Creative Weekly: How Food Brands Celebrated National Day 2023
Makan (eating) is Singapore’s favourite pastime other than….well, complaining. To celebrate Singapore’s 58th birthday, here is a look at what some food brands posted on August 9th, from the impressive to the unhinged.
Thanks to years of advertising and being a limited edition burger many times, the Nasi Lemak burger has arguably become synonymous with Singapore’s birthday. If there is any burger that can pull off this sort of “birthday cake” post without making it look cringy or self-serving, it is this seasonal staple.
Old Chang Kee
Homegrown curry puff brand Old Chang Kee cleverly snuck in their D24 Durian mochi Ball by placing them on top of the durian husk where the meat rests. This post shows that product placement does not need to be intrusive to be effective. Combining our love for durians and Japanese food truly makes this limited-edition snack a uniquely Singaporean creation.
Also promoting their August special is KFC with its Cereal Chicken, which combines spices, chillies, curry leaves and cereal. KFC created a crunchy silhouette of the iconic Toa Payoh Dragon Playground using the seasoning mix.
These posts were inspired by the National Day Parade, from fireworks to the parade segment. They also look like carbon copies of each other.
This was not just a celebratory post for Burger King - they airdropped Rendang burger vouchers for those at Marina Bay after the NDP fireworks segment. I wish I could say this idea was inspired by the Red Lions, but there was an airdrop giveaway at Times Square to celebrate the Whopper’s 65th birthday last year.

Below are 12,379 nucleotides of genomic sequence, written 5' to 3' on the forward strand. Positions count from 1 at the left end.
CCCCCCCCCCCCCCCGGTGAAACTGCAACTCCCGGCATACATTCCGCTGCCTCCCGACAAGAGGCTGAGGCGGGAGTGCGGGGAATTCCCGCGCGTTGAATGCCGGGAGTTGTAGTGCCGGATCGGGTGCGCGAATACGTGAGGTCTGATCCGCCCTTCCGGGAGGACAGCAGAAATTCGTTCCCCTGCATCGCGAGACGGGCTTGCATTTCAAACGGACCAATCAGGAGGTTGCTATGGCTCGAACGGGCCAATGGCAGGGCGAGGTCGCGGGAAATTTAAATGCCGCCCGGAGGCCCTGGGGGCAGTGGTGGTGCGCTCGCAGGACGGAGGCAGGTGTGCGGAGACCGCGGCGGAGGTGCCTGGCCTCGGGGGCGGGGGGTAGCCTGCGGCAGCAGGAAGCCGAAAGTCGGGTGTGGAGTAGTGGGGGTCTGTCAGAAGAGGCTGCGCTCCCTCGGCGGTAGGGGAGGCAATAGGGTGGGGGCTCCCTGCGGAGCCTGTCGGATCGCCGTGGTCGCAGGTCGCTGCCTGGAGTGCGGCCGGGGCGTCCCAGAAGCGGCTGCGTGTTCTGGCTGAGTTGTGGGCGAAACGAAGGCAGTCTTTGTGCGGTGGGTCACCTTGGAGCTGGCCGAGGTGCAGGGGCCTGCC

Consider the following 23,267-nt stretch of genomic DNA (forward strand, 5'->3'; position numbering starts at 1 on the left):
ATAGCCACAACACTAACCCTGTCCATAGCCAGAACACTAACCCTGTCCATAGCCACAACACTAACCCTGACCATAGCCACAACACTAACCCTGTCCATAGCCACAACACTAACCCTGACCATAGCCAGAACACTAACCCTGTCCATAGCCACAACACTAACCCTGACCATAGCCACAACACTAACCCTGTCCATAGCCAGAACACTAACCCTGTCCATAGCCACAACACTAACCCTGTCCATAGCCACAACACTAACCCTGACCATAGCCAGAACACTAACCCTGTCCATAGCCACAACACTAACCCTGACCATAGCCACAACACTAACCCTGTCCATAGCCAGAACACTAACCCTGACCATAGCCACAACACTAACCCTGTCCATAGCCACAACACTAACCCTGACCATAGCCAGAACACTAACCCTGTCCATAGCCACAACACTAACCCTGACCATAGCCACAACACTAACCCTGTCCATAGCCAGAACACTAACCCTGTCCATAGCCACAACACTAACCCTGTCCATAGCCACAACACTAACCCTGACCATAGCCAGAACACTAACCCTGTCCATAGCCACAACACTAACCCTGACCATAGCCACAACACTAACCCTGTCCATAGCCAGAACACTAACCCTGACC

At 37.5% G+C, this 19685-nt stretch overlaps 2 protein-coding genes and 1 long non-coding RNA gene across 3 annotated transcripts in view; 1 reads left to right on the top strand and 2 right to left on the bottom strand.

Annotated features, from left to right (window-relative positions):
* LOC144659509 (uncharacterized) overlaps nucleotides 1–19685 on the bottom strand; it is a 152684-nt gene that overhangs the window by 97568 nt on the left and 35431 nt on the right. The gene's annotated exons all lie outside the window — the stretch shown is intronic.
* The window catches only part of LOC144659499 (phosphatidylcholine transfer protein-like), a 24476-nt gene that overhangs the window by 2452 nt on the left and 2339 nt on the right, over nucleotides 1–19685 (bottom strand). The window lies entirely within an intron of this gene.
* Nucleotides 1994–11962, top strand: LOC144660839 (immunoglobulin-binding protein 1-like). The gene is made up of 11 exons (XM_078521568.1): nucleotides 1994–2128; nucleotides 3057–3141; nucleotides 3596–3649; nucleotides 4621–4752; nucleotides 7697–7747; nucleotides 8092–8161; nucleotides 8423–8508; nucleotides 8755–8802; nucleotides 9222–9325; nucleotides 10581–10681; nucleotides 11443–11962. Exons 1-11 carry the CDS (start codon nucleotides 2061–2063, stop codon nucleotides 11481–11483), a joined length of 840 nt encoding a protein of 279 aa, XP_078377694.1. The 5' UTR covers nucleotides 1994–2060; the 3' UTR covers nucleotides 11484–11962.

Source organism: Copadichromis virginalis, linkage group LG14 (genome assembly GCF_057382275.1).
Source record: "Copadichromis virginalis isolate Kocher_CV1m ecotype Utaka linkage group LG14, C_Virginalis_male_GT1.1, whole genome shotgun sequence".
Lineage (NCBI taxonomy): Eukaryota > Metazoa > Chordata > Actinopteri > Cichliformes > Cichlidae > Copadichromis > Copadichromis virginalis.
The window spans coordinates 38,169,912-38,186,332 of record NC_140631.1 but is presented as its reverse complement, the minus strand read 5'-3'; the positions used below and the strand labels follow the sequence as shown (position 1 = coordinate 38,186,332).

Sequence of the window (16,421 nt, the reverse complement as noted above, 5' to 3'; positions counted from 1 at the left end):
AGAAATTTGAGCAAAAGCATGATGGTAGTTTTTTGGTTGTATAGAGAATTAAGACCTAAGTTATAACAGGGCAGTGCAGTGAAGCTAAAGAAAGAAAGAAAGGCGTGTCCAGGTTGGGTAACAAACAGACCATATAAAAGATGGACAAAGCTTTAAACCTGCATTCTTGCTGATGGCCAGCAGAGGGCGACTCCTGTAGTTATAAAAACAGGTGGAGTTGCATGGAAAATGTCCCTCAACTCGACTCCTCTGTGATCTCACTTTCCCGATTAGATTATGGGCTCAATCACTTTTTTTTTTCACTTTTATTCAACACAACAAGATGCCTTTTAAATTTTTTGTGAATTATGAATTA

If NDP fireworks could be sponsored, this post suggests that Wingstop might pay for chicken-scented ones.
The weirdest part is they could have just replaced the words on their August special post (which looks totally normal and cute) and called it a day.
Sometimes I wonder if designers and social media marketers realise how bizarre these posts look.
This is hilarious. In fact, this post inspired the article.
Fatboy’s posted a version of their logo where their mascot was dressed in the singlet with the Singapore flag design. The grouchy face still remained, staying true to our national mood especially in this weather. Fatboy’s also made other versions of the mascot for each annual holiday, including the Lunar New Year and Christmas.
Killiney’s mascot, the classic kopi uncle, is regularly featured on the brand’s social media posts, including this one.
These are pretty much self-explanatory.
Ya Kun Kaya Toast
Zermatt Neo’s producer really stacked the toasts to make them look like Marina Bay Sands.
Bonus: The Straits Times
ST is definitely not a food brand, but this photo is too weird not to be included.